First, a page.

Appellant first claims that the evidence supporting his burglary conviction was circumstantial and insufficient to support his convictions. Appellant claims that certain evidence shows that he did not burglarize the laundry room of a group home where he was arrested. This record includes evidence that (1) appellant had only $2.31 on his person at the time of his arrest; (2) appellant demonstrated his innocence by remaining in the laundry room after the vandalism was discovered; and (3) appellant had an alibi during the time of the offense.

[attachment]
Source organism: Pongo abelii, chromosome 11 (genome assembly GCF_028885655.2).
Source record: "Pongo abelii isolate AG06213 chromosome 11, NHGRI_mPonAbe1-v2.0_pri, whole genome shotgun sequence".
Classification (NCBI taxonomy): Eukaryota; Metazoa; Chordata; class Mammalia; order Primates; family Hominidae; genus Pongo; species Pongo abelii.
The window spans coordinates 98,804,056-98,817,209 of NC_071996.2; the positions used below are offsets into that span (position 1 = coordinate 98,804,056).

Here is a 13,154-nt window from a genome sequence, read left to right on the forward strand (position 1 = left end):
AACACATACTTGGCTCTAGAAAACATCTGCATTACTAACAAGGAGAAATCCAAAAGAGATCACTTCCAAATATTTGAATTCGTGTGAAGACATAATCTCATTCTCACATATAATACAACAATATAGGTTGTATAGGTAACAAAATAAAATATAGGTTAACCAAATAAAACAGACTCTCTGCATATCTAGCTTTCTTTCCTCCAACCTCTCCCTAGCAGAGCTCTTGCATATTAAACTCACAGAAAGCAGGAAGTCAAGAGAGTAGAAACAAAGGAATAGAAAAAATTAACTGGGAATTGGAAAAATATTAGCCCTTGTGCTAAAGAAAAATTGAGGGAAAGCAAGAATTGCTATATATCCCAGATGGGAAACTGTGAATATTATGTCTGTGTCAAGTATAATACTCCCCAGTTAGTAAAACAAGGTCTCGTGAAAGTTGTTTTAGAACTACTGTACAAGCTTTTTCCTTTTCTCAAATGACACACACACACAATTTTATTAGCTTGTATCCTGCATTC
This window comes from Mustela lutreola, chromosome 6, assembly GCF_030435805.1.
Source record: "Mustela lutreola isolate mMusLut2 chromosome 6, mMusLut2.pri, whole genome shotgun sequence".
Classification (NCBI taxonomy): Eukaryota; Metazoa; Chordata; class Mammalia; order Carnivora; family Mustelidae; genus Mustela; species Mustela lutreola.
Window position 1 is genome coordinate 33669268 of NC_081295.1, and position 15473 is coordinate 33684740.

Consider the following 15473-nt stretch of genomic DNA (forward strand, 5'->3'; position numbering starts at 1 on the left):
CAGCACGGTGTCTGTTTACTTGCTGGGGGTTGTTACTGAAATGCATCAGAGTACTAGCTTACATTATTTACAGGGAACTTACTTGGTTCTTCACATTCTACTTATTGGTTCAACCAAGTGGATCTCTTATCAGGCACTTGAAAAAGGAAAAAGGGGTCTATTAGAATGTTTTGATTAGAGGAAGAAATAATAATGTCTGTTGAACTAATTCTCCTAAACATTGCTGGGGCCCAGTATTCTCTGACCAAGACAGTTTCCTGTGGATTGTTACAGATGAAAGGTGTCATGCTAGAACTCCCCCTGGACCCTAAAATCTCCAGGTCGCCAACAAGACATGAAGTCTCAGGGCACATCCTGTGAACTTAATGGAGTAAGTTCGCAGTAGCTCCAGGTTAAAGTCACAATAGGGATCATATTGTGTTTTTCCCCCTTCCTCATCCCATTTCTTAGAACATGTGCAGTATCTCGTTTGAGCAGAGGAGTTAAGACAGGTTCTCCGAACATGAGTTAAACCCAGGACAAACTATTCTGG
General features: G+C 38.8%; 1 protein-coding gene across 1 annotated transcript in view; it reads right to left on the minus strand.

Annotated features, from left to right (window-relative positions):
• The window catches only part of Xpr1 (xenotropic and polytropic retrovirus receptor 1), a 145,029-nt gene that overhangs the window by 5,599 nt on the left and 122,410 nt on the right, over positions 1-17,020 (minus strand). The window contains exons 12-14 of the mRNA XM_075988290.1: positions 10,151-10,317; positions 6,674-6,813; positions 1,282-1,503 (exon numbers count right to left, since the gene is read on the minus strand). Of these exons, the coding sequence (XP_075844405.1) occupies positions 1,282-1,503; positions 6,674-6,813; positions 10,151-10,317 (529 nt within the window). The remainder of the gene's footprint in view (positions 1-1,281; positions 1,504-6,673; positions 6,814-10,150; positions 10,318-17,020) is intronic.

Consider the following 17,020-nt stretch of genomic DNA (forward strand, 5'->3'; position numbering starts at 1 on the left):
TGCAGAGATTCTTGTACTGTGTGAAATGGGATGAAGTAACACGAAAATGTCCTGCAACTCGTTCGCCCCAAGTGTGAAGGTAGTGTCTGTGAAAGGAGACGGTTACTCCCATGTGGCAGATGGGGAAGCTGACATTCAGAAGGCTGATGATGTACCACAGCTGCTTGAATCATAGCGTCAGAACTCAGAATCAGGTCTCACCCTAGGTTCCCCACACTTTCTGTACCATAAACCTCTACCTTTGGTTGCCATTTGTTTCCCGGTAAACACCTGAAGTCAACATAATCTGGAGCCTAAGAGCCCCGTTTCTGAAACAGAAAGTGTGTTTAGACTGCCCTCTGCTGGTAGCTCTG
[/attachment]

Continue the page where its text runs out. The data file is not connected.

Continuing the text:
The weight and credibility of witnesses’ testimony is for the fact finder. State v. Ring, 554 N.W.2d 758, 760 (Minn. App. 1996), review denied (Minn. Jan. 21, 1997). Thus, the jury was free to disregard appellant’s claimed alibi that he was at his grandmother’s house during the time the group home was burglarized because contrary evidence, including the testimony of other eyewitnesses, established that appellant was at the group home during the burglary.